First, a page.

Received August 10, 2019
Citation: Marsillo, Cassandra. 2019. “Visualizing the York Minster as Papercraft: First Response”. Epoiesen. DOI: http://dx.doi.org/10.22215/epoiesen/2019.9
Cassandra Marsillo is a public historian and teacher at Dawson College (email@example.com). ORCID ID:0000-0002-9932-1802.
This piece is a response to Alyssa Loyless’ Visualizing the York Minster as Papercraft
Lemonade stands are for suckers. When I was a kid, I wanted to sell papercrafts. Nothing fancy; my biggest production was paper snowflakes. I got pretty good, cutting out relatively complex designs and shapes with my chunky pink scissors. I cut so many that it became like a science to me: I knew that if I cut here, the final shape would show up there. I would imagine and execute patterns of stars, pine trees, hearts, even Santa’s silhouette with confidence and ease. But no matter how many I made, the magic of the final moment - unfolding the snowflake to see it in its full beauty - remained powerful. Holding up snowflake after snowflake to the light, I felt that they twinkled just like those that landed on my mittens in the winter (yes, my paper snowflake business venture was a summer activity). Though they were made of ordinary paper, to me, they were brilliant.
As I scrolled down and saw the blue images of the York Minster papercraft draft, I thought of those moments unfolding the snowflakes. I’ve never seen York Minster in person. The Google Earth image in the article was the first time I laid eyes on it, actually. I can imagine it, though, having seen my fair share of churches, cathedrals, and other significant Gothic heritage buildings. I think of other moments that took my breath away: looking up at the cathedrals in Siena, Milano, and Paris, or Westminster Abbey. Maybe a little more spectacular than my paper snowflakes.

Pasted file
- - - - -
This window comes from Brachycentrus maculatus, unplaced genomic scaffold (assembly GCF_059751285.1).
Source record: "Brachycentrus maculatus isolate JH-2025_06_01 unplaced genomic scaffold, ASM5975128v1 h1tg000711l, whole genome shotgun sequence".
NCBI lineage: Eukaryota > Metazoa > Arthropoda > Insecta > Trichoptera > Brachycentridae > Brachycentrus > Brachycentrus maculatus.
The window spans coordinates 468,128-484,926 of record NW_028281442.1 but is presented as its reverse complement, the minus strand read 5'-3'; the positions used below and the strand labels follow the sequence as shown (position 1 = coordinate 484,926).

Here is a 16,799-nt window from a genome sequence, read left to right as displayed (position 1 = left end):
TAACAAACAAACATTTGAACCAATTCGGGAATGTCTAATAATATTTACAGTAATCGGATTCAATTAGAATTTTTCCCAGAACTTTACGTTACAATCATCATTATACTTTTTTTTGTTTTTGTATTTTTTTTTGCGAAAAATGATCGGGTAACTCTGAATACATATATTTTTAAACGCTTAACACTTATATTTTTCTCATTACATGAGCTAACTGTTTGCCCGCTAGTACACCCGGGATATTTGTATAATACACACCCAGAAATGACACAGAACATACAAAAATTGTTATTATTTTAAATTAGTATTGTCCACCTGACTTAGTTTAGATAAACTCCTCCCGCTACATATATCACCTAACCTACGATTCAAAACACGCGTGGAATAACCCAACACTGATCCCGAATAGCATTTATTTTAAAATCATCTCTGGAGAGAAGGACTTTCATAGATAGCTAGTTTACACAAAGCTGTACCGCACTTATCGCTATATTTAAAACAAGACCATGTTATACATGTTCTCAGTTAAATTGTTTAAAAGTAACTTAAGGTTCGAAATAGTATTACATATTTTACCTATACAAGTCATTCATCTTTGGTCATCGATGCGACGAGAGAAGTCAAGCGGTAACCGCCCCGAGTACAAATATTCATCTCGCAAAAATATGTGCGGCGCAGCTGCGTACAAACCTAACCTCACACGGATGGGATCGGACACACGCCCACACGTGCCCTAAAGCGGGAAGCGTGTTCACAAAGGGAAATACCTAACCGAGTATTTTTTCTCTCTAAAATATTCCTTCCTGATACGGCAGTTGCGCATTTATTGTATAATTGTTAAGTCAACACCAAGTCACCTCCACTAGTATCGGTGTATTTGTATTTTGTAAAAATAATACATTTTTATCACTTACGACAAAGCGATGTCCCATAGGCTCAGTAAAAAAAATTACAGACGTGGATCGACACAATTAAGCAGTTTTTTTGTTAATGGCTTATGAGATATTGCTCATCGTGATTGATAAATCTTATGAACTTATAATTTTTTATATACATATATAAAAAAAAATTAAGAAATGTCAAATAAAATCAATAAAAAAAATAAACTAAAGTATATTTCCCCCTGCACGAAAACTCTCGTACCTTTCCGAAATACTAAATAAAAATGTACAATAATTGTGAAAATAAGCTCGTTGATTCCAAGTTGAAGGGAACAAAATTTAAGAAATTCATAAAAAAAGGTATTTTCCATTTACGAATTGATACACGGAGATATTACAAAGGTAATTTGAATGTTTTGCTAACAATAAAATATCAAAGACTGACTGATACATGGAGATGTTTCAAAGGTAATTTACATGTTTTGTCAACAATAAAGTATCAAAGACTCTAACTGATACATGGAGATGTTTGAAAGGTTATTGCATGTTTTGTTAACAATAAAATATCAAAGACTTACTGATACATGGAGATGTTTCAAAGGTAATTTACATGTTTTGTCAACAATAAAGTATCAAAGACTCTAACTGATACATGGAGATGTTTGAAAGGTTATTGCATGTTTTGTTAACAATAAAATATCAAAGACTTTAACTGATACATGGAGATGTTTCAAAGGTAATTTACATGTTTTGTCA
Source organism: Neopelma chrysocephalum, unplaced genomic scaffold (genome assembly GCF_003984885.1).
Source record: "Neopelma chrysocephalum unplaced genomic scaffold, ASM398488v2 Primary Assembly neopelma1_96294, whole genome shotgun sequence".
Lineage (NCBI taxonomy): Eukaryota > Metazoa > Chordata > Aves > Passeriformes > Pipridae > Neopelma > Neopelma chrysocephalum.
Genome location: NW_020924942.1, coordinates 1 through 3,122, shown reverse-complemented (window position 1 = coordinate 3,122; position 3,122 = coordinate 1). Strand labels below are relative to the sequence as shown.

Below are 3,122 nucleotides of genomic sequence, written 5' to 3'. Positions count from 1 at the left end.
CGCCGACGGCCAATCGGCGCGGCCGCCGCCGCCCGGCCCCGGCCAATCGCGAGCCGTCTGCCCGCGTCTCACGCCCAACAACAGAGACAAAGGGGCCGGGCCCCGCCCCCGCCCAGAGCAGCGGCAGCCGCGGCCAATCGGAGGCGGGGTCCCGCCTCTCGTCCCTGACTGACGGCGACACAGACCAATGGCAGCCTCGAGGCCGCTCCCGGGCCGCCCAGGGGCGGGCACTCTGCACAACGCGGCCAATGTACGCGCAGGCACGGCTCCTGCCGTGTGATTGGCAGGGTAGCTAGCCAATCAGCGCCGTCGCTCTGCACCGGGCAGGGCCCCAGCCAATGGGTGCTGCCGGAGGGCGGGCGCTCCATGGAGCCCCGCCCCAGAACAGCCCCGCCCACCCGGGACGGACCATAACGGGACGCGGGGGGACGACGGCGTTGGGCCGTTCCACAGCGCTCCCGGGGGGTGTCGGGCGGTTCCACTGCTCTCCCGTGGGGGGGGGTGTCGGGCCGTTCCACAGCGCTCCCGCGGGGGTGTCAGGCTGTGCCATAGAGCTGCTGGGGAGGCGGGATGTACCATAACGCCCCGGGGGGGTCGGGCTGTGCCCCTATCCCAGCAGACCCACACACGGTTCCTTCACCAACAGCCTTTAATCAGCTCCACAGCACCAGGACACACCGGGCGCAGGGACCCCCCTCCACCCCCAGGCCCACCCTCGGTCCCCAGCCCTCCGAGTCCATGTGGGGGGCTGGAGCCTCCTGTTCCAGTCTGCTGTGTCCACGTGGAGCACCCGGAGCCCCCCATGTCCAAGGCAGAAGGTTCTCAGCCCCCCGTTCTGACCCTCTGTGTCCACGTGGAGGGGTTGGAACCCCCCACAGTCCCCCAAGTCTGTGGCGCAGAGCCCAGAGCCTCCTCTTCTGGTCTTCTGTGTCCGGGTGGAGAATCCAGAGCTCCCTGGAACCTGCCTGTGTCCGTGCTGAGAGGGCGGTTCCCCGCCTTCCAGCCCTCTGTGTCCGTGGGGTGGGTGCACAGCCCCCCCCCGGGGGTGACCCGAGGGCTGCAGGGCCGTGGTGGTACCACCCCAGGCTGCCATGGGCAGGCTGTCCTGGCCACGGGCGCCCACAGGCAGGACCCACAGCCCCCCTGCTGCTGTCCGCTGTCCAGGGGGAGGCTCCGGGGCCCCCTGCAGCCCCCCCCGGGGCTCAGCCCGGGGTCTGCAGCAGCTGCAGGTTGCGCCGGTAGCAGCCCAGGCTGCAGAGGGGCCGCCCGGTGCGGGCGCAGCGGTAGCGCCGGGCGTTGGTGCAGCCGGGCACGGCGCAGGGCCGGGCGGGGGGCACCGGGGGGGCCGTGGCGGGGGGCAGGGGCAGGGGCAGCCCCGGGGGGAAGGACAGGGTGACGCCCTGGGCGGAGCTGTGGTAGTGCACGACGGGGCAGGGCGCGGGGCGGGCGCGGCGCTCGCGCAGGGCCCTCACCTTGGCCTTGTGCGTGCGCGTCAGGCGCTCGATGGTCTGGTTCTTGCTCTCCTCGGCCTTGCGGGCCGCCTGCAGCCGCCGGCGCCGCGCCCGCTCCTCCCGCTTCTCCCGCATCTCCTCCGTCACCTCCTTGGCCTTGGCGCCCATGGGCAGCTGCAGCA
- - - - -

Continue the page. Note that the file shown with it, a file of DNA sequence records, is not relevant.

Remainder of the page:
But paper can be magical. I look at the actual image of York Minster from Google Earth and, truthfully, I feel nothing. The first pulse of excitement comes when I open the Illustrator files. Clean and simple, these outlines come from something so complex and intricate. I don’t have a printer, but I imagine the patience it would take to slice out each small individual shape, each detail that makes this building unique. Not to mention the patience it took to create these Illustrator files in the first place. I imagine myself trying to cut out the windows of York Minster with my childhood pink scissors. Impossible. I think how it’s pretty neat that I could try it if I really wanted to, just to see how it would turn out. I ask myself: how many computers is this existing on right now? How many changes have been made without me knowing? How many experiments, botched trials and errors; how many fairy lights have lit York Minster, maybe in red, green, or multi-colours?
In its supposed simplicity of printer paper and fairy lights, of tape and glue, this York Minster can be built by my own two hands. I could feel every curve and sharp edge. I could trace the point where each wall meets. In its supposed simplicity, heritage papercraft makes this all tangible. It can push us beyond those moments, standing awe-struck below a towering building. Because if a little paper model makes me whisper “wow,” then maybe the enchantment of York Minster, and Notre-Dame, and il Duomo di Milano, doesn’t necessarily lie only in the physical structures themselves.